how are the two definitions related? function definitions u ( x ) : this functions

how are the two definitions related?
function definitions
$u\left(x\right)$: this functions takes in a vector $x\in {R}^{n}$ and spits out a value $u\left(x\right)\in R$
$r\left(x\right)=\frac{-{u}^{″}\left(x\right)}{{u}^{\prime }\left(x\right)}$ (risk coefficient)
$k\left(x\right)=\frac{|{u}^{\prime }\left(x\right)|}{\left(1+\left({u}^{\prime }\left(x\right){\right)}^{2}{\right)}^{3/2}}$
In class, we've been using utility functions that have a constant absolute risk version coefficient. This function is:
$u\left(x\right)=\left(\frac{4}{3}\right)\left(1-\left(1/2{\right)}^{x/50}\right)$
Thus, ${u}^{\prime }\left(x\right)=\frac{-\left(2\ast \left(1/2{\right)}^{x/50}\mathrm{ln}\left(1/2\right)\right)}{75}$
${u}^{″}\left(x\right)=\frac{-\left(\left(1/2{\right)}^{x/50}log\left(1/2{\right)}^{2}}{1875}$
And we have:
$r\left(x\right)=\frac{-\mathrm{ln}\left(1/2\right)}{50}$
However, curvature is:
$k\left(x\right)=\frac{1}{\left(\left(4\left(\frac{1}{2}{\right)}^{x/25}\frac{log\left(1/2{\right)}^{2}}{5625}+1{\right)}^{3/2}}=\frac{1}{\left(.00034166\left(\frac{1}{2}{\right)}^{x/50}+1{\right)}^{3/2}}$
So, clearly this line does not have constant curvature by the geometric definition. This is also obvious when looking at a graph of $u\left(x\right)$. So, I'm struggling to relate the two measures. Is Arrow-Pratt discussing the relationship between slope and curvature?
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Emmy Sparks
I do not think the Arrow-Pratt coefficient was constructed with the differential geometry curvature notion in mind. Rather, it was coined as a way to encompass some characteristics of the utility function which have economic interpretations.
In the case of expected utility theory, economists want to identify features of the utility function which determines the level of risk aversion. Intuitively, one sees that risk-aversion depends to some extent on the "curvature" or the " degree of concavity" of the Bernoulli utility function. The question is which notion/measure of "curvature" or "degree of concavity" does the job of being a sensible measure of risk aversion.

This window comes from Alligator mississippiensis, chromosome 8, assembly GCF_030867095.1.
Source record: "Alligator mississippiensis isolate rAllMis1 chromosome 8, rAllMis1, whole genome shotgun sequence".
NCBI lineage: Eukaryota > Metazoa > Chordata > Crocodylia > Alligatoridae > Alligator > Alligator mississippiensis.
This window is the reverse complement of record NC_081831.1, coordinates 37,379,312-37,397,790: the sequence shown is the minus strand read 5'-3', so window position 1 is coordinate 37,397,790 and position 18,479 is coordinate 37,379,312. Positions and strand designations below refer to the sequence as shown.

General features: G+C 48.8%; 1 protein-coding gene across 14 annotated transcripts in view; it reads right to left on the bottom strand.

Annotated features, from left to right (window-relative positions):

One possible way to formalize this is to say that for a given lottery $F$, agent 1 is more risk averse than agent 2 if the amount of certain money which leaves 1 indifferent with getting the outcome of $F$ is lower than that of 2. This can be written ${C}_{1}\left(F\right)<{C}_{2}\left(F\right)$, where $C$ stands for "certainty equivalent". Now what Pratt theorem shows is that the following are equivalent:
1. ${C}_{1}\left(F\right)<{C}_{2}\left(F\right)$
2. ${u}_{1}=g\circ {u}_{2}$ for some concave function $g$
3. ${r}_{1}\ge {r}_{2}$ everywhere.
From the equivalence between 1) and 3), one sees that the the Arrow-Pratt coefficient is a sound measure of risk aversion as conceptualized in terms of certainty equivalence.
The equivalence between 1) and 2) also indicates that the differential geometry measure of curvature is not great as a measure of risk aversion. Take a function $u\left(x\right)$ with a constant curvature (in the differential geometry sense) and apply transformations ${g}_{n}\left(t\right):={t}^{1/n}$ to it. At the limit, the function ${g}_{n}\left(u\left(x\right)\right)$ will have zero curvature almost everywhere, although it displays infinite risk aversion.
As far as the constance of the coefficient is concerned, we have a similar story. A constant $r$ has an interpretation in risk aversion terms: the risk premium, the additional certain $\pi$ that would leave an agent indifferent with lottery $\left[x-h;x+h\right]$ does not depend on $x$, the current wealth of the agent
Finally, the equivalence between 2) and 3) tells us that it would probably be more appropriate to speak of the Arrow-Pratt coefficient as a measure of concavity than as a measure of curvature. If one is satisfied with the idea that the concave transformation of a function $u$ makes $u$ "more concave", then we see that the "more concave" (partial) ordering is represented by the Arrow-Pratt coefficient.
All this also indicate that economists do not think about the notion of curvature in differential geometric terms.